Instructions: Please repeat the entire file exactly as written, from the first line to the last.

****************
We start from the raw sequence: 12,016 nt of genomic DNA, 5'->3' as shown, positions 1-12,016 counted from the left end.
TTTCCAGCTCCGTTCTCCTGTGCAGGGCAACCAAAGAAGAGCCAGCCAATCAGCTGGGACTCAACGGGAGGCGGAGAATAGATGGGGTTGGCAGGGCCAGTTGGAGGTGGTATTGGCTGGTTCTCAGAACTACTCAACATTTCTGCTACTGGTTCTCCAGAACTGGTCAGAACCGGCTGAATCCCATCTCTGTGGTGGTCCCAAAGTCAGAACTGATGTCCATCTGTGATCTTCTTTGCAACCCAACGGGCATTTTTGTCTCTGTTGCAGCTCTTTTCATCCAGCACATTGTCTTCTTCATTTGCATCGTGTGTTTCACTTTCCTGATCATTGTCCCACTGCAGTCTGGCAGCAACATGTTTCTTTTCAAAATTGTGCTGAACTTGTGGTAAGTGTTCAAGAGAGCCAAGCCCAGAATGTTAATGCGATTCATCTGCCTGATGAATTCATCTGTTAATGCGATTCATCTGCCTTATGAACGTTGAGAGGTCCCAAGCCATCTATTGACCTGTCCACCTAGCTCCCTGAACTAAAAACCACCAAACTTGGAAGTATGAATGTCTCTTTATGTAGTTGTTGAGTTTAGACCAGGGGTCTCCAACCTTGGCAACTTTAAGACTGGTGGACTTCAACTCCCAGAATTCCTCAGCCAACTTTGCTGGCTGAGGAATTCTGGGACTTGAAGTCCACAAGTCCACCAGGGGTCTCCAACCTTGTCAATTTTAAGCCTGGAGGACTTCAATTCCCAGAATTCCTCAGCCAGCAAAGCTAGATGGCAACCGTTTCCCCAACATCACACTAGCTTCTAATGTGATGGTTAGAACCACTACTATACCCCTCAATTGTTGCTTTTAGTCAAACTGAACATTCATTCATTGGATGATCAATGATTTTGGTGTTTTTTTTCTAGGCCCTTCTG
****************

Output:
We start from the raw sequence: 12,016 nt of genomic DNA, 5'->3' as shown, positions 1-12,016 counted from the left end.
TTTCCAGCTCCGTTCTCCTGTGCAGGGCAACCAAAGAAGAGCCAGCCAATCAGCTGGGACTCAACGGGAGGCGGAGAATAGATGGGGTTGGCAGGGCCAGTTGGAGGTGGTATTGGCTGGTTCTCAGAACTACTCAACATTTCTGCTACTGGTTCTCCAGAACTGGTCAGAACCGGCTGAATCCCATCTCTGTGGTGGTCCCAAAGTCAGAACTGATGTCCATCTGTGATCTTCTTTGCAACCCAACGGGCATTTTTGTCTCTGTTGCAGCTCTTTTCATCCAGCACATTGTCTTCTTCATTTGCATCGTGTGTTTCACTTTCCTGATCATTGTCCCACTGCAGTCTGGCAGCAACATGTTTCTTTTCAAAATTGTGCTGAACTTGTGGTAAGTGTTCAAGAGAGCCAAGCCCAGAATGTTAATGCGATTCATCTGCCTGATGAATTCATCTGTTAATGCGATTCATCTGCCTTATGAACGTTGAGAGGTCCCAAGCCATCTATTGACCTGTCCACCTAGCTCCCTGAACTAAAAACCACCAAACTTGGAAGTATGAATGTCTCTTTATGTAGTTGTTGAGTTTAGACCAGGGGTCTCCAACCTTGGCAACTTTAAGACTGGTGGACTTCAACTCCCAGAATTCCTCAGCCAACTTTGCTGGCTGAGGAATTCTGGGACTTGAAGTCCACAAGTCCACCAGGGGTCTCCAACCTTGTCAATTTTAAGCCTGGAGGACTTCAATTCCCAGAATTCCTCAGCCAGCAAAGCTAGATGGCAACCGTTTCCCCAACATCACACTAGCTTCTAATGTGATGGTTAGAACCACTACTATACCCCTCAATTGTTGCTTTTAGTCAAACTGAACATTCATTCATTGGATGATCAATGATTTTGGTGTTTTTTTTCTAGGCCCTTCTG